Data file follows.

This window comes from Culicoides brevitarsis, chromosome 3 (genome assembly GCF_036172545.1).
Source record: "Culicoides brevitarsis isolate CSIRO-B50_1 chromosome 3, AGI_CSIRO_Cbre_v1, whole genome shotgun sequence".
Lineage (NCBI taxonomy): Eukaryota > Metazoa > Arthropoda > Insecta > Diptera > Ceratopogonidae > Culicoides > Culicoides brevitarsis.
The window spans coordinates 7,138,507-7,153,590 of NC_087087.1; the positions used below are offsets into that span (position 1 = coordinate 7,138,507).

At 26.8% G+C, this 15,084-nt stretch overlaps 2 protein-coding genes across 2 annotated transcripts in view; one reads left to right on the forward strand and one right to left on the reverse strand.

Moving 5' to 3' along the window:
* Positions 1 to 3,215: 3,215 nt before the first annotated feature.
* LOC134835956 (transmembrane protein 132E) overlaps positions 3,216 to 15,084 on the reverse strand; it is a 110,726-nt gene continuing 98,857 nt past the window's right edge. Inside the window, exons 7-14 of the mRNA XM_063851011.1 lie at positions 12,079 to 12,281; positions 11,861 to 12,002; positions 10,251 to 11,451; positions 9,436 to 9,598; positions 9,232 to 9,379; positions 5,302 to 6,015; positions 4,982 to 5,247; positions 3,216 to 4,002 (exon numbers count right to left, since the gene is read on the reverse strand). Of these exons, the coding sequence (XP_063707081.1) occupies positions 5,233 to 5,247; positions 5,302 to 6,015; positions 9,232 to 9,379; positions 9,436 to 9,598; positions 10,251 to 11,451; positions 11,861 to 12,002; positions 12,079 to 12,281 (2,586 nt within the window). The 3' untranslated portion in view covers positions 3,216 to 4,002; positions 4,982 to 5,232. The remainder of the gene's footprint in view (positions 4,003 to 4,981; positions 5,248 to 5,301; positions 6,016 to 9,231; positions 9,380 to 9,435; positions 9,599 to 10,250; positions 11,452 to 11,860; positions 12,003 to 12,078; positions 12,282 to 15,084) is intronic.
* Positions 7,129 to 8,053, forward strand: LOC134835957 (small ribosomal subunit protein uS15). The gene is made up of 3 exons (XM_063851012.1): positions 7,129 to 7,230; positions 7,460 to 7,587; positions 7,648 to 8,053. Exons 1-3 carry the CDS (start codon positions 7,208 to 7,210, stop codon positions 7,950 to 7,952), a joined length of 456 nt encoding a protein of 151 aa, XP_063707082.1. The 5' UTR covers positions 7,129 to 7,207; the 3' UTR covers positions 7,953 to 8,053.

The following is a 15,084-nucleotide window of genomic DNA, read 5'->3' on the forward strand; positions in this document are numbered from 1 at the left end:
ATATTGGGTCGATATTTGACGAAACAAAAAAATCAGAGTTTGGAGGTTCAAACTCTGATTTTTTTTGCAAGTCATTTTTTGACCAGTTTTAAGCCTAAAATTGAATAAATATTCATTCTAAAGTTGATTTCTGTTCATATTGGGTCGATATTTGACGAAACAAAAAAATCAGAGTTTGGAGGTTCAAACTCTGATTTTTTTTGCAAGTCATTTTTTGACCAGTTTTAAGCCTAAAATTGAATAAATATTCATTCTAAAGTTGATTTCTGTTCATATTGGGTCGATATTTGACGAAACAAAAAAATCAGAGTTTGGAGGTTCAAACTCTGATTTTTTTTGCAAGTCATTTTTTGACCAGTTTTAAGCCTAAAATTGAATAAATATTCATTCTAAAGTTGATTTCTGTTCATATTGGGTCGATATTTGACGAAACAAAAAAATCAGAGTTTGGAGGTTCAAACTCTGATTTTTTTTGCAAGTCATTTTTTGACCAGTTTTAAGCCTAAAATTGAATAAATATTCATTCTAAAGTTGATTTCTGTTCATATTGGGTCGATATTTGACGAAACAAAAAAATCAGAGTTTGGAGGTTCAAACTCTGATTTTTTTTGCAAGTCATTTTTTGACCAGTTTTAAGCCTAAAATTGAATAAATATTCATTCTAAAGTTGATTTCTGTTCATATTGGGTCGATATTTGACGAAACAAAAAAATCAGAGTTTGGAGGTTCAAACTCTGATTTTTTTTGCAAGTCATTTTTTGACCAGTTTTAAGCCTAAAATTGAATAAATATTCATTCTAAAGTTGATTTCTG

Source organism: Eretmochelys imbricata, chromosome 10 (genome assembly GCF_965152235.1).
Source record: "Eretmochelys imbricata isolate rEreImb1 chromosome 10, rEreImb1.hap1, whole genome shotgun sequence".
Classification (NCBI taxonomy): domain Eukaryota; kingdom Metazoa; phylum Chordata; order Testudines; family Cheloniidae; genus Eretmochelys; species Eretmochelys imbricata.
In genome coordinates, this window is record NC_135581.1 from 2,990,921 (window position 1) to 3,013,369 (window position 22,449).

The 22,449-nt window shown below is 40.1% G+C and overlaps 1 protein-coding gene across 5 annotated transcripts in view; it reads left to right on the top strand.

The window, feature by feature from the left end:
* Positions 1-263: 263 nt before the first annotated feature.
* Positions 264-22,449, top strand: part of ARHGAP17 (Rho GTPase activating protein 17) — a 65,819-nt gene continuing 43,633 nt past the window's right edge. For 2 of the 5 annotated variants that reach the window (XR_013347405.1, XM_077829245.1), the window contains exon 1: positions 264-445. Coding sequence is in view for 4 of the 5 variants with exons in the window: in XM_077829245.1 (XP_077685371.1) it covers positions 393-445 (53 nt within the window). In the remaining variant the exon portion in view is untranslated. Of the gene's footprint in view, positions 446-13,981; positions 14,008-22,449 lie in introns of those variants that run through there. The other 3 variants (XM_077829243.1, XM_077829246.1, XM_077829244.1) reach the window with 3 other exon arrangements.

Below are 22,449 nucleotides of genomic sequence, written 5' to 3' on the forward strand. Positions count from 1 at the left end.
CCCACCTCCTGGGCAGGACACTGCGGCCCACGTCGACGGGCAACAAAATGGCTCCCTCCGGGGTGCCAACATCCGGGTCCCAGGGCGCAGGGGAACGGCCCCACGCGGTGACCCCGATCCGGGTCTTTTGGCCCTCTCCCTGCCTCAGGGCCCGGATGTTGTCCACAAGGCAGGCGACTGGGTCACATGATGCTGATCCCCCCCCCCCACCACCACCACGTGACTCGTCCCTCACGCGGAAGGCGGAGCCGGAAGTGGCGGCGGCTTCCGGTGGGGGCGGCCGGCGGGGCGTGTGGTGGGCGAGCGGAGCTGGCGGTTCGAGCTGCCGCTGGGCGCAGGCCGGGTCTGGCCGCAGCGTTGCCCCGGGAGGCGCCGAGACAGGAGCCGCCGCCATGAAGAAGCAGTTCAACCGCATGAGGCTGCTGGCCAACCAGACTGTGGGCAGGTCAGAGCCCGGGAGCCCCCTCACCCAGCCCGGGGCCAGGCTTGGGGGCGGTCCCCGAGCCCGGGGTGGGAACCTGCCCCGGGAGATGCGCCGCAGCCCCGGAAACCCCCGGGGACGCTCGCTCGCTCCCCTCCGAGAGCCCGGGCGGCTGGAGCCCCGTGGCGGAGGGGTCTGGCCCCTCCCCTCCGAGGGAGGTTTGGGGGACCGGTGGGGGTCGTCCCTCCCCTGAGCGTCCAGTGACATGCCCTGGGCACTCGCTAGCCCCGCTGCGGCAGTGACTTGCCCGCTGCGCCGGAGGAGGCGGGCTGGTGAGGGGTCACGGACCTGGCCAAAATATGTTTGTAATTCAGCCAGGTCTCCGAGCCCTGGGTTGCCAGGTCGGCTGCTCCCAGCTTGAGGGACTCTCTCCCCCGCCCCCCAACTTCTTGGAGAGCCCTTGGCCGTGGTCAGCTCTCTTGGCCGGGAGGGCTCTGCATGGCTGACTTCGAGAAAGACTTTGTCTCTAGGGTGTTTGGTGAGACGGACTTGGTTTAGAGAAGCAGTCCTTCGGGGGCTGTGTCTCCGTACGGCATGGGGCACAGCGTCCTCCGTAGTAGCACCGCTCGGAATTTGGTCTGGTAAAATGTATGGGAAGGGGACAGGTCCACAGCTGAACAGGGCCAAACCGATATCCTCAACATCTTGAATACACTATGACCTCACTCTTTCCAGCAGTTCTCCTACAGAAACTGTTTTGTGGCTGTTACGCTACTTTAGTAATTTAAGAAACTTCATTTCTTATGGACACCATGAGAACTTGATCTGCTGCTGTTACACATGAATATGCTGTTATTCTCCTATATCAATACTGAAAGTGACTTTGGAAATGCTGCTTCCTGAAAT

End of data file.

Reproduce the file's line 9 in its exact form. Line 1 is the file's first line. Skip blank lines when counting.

* Positions 7,129 to 8,053, forward strand: LOC134835957 (small ribosomal subunit protein uS15). The gene is made up of 3 exons (XM_063851012.1): positions 7,129 to 7,230; positions 7,460 to 7,587; positions 7,648 to 8,053. Exons 1-3 carry the CDS (start codon positions 7,208 to 7,210, stop codon positions 7,950 to 7,952), a joined length of 456 nt encoding a protein of 151 aa, XP_063707082.1. The 5' UTR covers positions 7,129 to 7,207; the 3' UTR covers positions 7,953 to 8,053.